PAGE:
There are a couple of challenges that I missed along the way, and I'm using this challenge as a catch up to get them done. First up is #10, Literature, which was originally due May 20th.
Fabric: 3 yards of 54" wide 4.7 oz weight linen
Pattern: mostly followed Katherine's tutorial
Year: mid- to late- 18th century
Notions: polyester thread, cotton twill tape for ties
How historically accurate is it? 9/10
Hours to complete: 3
First worn: over a pair of jeans so I could run into my honey's office and say "Look what I did!"
Total cost: fabric runs about $8/yd, so that plus notions, plus dye and we're up to about $32.
From our Challenger: In this challenge make something inspired by literature: whether you recreate a garment or accessory mentioned in a book, poem or play, or dress your favourite historical literary character as you imagine them.
I was reading through a copy of Sally Wister's Journal (available here), which is the account of a young woman living in New England in 1777/78. I was terribly amused at the line : She is much mortified to have Captain Dandridge find her wearing her greenish "skirt and dark short gown. Provoking."
I kept trying to think of what the late 18th century equivalent of the sweat pants and ratty tee shirt must have been and was inspired to add something along those lines to my own wardrobe. I had three yards of purple linen leftover from my 1870s Linen Walking Skirt that I decided to bend to my will. I wanted to avoid having multiple items in my wardrobe being too obviously out of the same material, so I hemmed up the raw edge and tossed the material into the wash with a stupid dose of bleach. The dye came our fairly well, leaving me with a light mustardy looking cloth that I then dyed with an amalgamation of Dharma's Fiber Reactive Dyes in Avocado, Blueberry and Dark Green. This resulted in a lovely spruce color.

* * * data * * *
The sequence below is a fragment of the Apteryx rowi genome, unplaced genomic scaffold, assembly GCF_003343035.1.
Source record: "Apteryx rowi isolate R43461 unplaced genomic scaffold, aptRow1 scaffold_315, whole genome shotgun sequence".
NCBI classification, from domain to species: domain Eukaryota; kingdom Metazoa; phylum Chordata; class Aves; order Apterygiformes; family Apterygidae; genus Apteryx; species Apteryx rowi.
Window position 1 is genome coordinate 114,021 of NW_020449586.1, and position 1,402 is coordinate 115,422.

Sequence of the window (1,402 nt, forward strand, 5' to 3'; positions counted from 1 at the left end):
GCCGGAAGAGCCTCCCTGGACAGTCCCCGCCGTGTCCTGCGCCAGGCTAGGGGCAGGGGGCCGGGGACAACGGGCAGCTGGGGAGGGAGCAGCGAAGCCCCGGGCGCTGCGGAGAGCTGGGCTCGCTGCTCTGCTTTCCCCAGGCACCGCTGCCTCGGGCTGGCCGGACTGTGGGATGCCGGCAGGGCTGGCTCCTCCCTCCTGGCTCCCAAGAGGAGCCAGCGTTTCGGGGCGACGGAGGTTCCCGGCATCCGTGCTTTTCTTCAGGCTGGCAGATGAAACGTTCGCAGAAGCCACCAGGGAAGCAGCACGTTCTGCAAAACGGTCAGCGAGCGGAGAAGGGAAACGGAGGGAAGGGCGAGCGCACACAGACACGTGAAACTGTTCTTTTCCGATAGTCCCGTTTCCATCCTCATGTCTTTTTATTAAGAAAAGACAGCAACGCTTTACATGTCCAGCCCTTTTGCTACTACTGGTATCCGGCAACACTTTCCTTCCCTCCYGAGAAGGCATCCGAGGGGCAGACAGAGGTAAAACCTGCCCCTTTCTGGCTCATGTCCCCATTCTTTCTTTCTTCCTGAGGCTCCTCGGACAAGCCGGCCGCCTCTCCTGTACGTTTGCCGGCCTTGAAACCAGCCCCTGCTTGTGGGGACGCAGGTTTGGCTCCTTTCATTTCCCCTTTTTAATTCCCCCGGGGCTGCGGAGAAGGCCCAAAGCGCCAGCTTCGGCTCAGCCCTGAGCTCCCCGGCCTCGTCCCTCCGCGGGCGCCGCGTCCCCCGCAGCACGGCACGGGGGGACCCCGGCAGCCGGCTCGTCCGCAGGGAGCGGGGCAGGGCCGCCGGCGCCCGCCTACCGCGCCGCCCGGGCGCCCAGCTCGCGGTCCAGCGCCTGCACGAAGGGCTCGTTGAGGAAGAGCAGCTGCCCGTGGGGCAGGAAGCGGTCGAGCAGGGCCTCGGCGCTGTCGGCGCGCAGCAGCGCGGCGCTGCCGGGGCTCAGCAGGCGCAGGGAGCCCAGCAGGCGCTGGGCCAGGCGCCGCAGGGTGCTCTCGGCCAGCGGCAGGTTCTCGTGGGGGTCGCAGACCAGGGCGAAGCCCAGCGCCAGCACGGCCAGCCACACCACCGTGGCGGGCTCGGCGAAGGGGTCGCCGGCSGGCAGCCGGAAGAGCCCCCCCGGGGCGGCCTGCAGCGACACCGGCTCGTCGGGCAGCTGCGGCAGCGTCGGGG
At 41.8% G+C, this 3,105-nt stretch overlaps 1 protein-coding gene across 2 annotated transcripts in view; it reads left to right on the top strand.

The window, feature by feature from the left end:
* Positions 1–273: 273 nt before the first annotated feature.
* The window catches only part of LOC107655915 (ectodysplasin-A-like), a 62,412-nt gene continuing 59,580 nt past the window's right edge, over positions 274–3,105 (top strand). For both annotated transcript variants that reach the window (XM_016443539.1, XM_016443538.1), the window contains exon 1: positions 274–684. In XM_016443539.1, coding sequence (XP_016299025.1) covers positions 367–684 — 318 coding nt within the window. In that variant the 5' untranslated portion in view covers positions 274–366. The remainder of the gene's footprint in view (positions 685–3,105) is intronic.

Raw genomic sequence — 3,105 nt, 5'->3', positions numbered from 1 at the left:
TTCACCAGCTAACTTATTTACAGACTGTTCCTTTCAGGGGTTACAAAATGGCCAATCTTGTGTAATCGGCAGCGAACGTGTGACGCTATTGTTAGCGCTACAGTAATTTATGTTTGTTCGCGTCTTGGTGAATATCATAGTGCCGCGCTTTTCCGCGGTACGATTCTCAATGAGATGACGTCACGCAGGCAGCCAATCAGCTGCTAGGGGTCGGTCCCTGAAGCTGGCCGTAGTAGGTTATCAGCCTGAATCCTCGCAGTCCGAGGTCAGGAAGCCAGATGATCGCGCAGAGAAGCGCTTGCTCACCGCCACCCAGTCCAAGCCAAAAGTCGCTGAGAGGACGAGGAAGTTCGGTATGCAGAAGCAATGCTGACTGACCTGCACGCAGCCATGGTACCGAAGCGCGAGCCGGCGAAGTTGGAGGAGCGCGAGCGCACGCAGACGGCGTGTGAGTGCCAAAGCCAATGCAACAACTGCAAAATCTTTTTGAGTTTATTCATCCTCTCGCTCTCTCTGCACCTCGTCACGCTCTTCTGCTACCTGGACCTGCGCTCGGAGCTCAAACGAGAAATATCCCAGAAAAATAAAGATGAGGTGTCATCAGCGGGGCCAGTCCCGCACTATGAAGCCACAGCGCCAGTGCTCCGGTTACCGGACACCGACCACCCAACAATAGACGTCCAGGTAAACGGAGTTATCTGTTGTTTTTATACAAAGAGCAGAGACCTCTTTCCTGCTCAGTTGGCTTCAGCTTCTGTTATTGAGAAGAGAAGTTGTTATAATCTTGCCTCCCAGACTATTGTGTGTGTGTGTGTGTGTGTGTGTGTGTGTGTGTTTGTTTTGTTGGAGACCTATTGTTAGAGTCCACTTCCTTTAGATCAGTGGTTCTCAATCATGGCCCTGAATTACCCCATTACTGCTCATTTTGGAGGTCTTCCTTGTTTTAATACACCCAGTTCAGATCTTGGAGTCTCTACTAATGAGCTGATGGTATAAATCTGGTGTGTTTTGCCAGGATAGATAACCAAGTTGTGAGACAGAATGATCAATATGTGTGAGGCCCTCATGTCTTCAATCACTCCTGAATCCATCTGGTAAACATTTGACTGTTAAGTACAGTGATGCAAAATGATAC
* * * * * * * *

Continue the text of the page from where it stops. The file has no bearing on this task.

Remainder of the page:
|Could not replicate this color again if I tried, which is sad, as it was very pretty.|
|I made a bit of an error in the cutting and ended up having to repair a bit right there in the center front. I'm not too worried, though, as it just adds a bit of authenticity to this being my "around the house" clothes.|
The fabric being 54" wide, I simply cut the 3 yards into two panels with 12" piece left over for another day. The selvedge was used as my side seams, which mean no seam finishing necessary. Combine that with machine sewing throughout and the whole thing went together rather quickly.